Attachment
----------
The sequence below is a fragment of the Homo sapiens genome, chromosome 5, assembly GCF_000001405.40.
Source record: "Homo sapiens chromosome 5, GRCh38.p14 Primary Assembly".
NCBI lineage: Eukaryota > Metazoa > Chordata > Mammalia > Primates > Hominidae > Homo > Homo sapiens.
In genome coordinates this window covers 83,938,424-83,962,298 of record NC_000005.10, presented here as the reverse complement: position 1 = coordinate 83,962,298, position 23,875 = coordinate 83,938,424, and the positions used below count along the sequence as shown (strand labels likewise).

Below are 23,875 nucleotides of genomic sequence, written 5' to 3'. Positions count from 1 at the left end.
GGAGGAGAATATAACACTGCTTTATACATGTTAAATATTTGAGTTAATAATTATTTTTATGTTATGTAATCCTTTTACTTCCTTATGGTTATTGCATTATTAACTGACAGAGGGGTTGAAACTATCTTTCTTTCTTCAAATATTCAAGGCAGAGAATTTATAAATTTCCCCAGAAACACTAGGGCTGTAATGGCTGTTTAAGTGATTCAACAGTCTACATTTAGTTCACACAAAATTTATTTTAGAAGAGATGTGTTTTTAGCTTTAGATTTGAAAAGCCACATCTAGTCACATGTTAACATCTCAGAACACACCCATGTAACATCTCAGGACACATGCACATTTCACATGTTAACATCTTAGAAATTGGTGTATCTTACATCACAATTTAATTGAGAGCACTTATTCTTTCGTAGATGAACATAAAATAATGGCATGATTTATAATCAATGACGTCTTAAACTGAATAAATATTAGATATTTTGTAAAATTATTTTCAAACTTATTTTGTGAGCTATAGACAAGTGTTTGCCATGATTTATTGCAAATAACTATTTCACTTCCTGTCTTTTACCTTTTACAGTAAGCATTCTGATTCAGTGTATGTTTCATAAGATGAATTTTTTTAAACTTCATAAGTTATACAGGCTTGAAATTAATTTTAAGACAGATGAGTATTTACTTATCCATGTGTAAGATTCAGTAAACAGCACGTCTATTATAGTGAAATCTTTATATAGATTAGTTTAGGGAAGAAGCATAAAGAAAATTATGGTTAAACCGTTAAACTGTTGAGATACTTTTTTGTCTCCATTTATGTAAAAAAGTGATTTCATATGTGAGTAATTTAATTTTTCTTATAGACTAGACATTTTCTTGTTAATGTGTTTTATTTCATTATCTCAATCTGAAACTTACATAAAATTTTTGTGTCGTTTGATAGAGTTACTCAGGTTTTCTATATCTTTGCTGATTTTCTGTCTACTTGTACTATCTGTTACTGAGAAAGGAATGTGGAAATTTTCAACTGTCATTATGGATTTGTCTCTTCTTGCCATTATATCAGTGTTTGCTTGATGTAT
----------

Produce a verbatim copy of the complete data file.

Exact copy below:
The sequence below is a fragment of the Homo sapiens genome, chromosome 5, assembly GCF_000001405.40.
Source record: "Homo sapiens chromosome 5, GRCh38.p14 Primary Assembly".
NCBI lineage: Eukaryota > Metazoa > Chordata > Mammalia > Primates > Hominidae > Homo > Homo sapiens.
In genome coordinates this window covers 83,938,424-83,962,298 of record NC_000005.10, presented here as the reverse complement: position 1 = coordinate 83,962,298, position 23,875 = coordinate 83,938,424, and the positions used below count along the sequence as shown (strand labels likewise).

Below are 23,875 nucleotides of genomic sequence, written 5' to 3'. Positions count from 1 at the left end.
GGAGGAGAATATAACACTGCTTTATACATGTTAAATATTTGAGTTAATAATTATTTTTATGTTATGTAATCCTTTTACTTCCTTATGGTTATTGCATTATTAACTGACAGAGGGGTTGAAACTATCTTTCTTTCTTCAAATATTCAAGGCAGAGAATTTATAAATTTCCCCAGAAACACTAGGGCTGTAATGGCTGTTTAAGTGATTCAACAGTCTACATTTAGTTCACACAAAATTTATTTTAGAAGAGATGTGTTTTTAGCTTTAGATTTGAAAAGCCACATCTAGTCACATGTTAACATCTCAGAACACACCCATGTAACATCTCAGGACACATGCACATTTCACATGTTAACATCTTAGAAATTGGTGTATCTTACATCACAATTTAATTGAGAGCACTTATTCTTTCGTAGATGAACATAAAATAATGGCATGATTTATAATCAATGACGTCTTAAACTGAATAAATATTAGATATTTTGTAAAATTATTTTCAAACTTATTTTGTGAGCTATAGACAAGTGTTTGCCATGATTTATTGCAAATAACTATTTCACTTCCTGTCTTTTACCTTTTACAGTAAGCATTCTGATTCAGTGTATGTTTCATAAGATGAATTTTTTTAAACTTCATAAGTTATACAGGCTTGAAATTAATTTTAAGACAGATGAGTATTTACTTATCCATGTGTAAGATTCAGTAAACAGCACGTCTATTATAGTGAAATCTTTATATAGATTAGTTTAGGGAAGAAGCATAAAGAAAATTATGGTTAAACCGTTAAACTGTTGAGATACTTTTTTGTCTCCATTTATGTAAAAAAGTGATTTCATATGTGAGTAATTTAATTTTTCTTATAGACTAGACATTTTCTTGTTAATGTGTTTTATTTCATTATCTCAATCTGAAACTTACATAAAATTTTTGTGTCGTTTGATAGAGTTACTCAGGTTTTCTATATCTTTGCTGATTTTCTGTCTACTTGTACTATCTGTTACTGAGAAAGGAATGTGGAAATTTTCAACTGTCATTATGGATTTGTCTCTTCTTGCCATTATATCAGTGTTTGCTTGATGTAT